Living

GUILT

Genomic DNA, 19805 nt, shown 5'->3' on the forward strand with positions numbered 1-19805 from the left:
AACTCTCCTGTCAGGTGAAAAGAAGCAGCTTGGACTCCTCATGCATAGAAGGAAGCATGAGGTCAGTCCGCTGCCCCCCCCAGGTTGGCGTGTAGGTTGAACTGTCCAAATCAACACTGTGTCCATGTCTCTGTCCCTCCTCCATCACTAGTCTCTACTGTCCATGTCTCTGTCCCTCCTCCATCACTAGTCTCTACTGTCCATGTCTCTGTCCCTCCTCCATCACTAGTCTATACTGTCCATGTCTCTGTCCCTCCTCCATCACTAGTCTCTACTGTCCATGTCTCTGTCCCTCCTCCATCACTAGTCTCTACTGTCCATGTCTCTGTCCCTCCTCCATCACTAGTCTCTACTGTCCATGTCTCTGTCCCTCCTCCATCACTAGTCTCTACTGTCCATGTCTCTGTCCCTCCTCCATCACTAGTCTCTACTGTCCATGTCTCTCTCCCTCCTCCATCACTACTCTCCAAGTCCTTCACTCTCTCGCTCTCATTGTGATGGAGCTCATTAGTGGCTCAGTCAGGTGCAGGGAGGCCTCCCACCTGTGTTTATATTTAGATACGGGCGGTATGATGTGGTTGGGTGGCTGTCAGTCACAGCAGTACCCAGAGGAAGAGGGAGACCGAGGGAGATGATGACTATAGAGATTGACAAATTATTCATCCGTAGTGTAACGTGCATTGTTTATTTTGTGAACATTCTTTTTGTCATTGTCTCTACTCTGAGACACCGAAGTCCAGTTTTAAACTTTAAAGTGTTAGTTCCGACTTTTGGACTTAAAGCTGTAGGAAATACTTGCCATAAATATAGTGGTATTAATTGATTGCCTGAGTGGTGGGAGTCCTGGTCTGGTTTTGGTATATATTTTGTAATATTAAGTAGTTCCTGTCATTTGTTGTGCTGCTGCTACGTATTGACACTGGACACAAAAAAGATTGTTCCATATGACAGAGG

Who knew that Ben’s tour would fill me with so much guilt? I happen to think that guilt has become a natural part of my life, ever present due to constant physical distance between Ben and I, and many other military couples. Someone is always feeling as though the separation is their fault because one of us had to go on course, work on an operation, go on tour, work out of the country. It never ends. So inevitably, no matter how excited you are to go somewhere new and experience new things, it feels dampened by the guilt of leaving your loved one behind. And the person left at home feels guilty too! Sometimes, it feels like I can’t allow myself to have fun because it will be without him and what if that hurts his feelings? Oh…how the guilt haunts me. I experienced a whole new bout of it last night when talking to Ben on the phone (web cam connection was not cooperating). I was in quite the verbal tear about my vacation…how relaxing it had been, how well I had slept, how nice it had been to see some friends and make new ones. I let my own excitement take over, oblivious to how Ben must be feeling on the other end. I noticed that he seemed pretty quiet, mumbling the occasional, “Hey, that’s great.” I should emphasise that it was not, “HEY! That’s great!!” His voice was flat. Monotone. Then, I realized. I think that the worst thing about being away from home, and I’ve done it often enough to know, is the feeling that life is carrying on without you and you’re missing out on something. Worst yet, that you have become irrelevant at home and are no longer required. I know that last year, while away on course for 8 months, I would call and Ben would tell me how he had a BBQ with friends, how he went to see a movie, or how he took Duncan for a long hike. And although I was happy to hear about his day, I felt so far removed from it. The distance felt more than physical…it was also figurative. And there could be nothing worse than that. So here I was, chatting away about the glorious-ness that was my vacation while Ben has not had one day off, not one night of great sleep that has not been interrupted by rockets and hardly a moment to relax. I felt my old friend sneaking up on me: Guilt. Of course, when I apologized, Ben assured me that there was nothing to feel bad about. But I could hear the sadness in his voice and nothing could stop me from feeling like scum. We ended the phone call happily, both acknowledging that we were being silly. Still, the guilt pressed on. On both sides, I’m sure. I know this is a feeling that we’re both going to need to accept and move past, especially if we both plan long careers in the forces. But until we do, I keep feeling it creeping up on me. In the end, I will continue to remind Ben that no matter what, he’s always a part of my life and our home. The next time I go away for work, I’ll have to remind myself of the same. Take that, Guilt. I’m wise to your game.
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